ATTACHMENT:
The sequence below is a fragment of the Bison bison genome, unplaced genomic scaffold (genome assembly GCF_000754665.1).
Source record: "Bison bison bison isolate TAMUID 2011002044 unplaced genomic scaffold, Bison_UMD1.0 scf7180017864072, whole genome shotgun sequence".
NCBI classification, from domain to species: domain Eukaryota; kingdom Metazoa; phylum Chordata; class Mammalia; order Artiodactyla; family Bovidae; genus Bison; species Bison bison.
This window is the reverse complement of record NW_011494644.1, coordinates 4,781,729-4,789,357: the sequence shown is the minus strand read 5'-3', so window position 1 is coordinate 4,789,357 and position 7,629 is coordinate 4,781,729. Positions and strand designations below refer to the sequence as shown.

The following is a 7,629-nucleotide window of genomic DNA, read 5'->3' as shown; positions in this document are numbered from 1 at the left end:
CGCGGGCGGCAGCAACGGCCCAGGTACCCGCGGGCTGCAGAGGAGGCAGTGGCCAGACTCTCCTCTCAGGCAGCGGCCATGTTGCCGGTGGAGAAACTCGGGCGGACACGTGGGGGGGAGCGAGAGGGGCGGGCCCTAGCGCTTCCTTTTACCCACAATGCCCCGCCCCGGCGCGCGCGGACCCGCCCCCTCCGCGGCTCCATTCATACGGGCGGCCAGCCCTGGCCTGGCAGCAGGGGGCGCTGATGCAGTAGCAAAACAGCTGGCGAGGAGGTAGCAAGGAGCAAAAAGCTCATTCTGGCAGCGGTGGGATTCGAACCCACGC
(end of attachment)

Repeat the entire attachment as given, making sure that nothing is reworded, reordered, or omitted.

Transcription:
The sequence below is a fragment of the Bison bison genome, unplaced genomic scaffold (genome assembly GCF_000754665.1).
Source record: "Bison bison bison isolate TAMUID 2011002044 unplaced genomic scaffold, Bison_UMD1.0 scf7180017864072, whole genome shotgun sequence".
NCBI classification, from domain to species: domain Eukaryota; kingdom Metazoa; phylum Chordata; class Mammalia; order Artiodactyla; family Bovidae; genus Bison; species Bison bison.
This window is the reverse complement of record NW_011494644.1, coordinates 4,781,729-4,789,357: the sequence shown is the minus strand read 5'-3', so window position 1 is coordinate 4,789,357 and position 7,629 is coordinate 4,781,729. Positions and strand designations below refer to the sequence as shown.

The following is a 7,629-nucleotide window of genomic DNA, read 5'->3' as shown; positions in this document are numbered from 1 at the left end:
CGCGGGCGGCAGCAACGGCCCAGGTACCCGCGGGCTGCAGAGGAGGCAGTGGCCAGACTCTCCTCTCAGGCAGCGGCCATGTTGCCGGTGGAGAAACTCGGGCGGACACGTGGGGGGGAGCGAGAGGGGCGGGCCCTAGCGCTTCCTTTTACCCACAATGCCCCGCCCCGGCGCGCGCGGACCCGCCCCCTCCGCGGCTCCATTCATACGGGCGGCCAGCCCTGGCCTGGCAGCAGGGGGCGCTGATGCAGTAGCAAAACAGCTGGCGAGGAGGTAGCAAGGAGCAAAAAGCTCATTCTGGCAGCGGTGGGATTCGAACCCACGC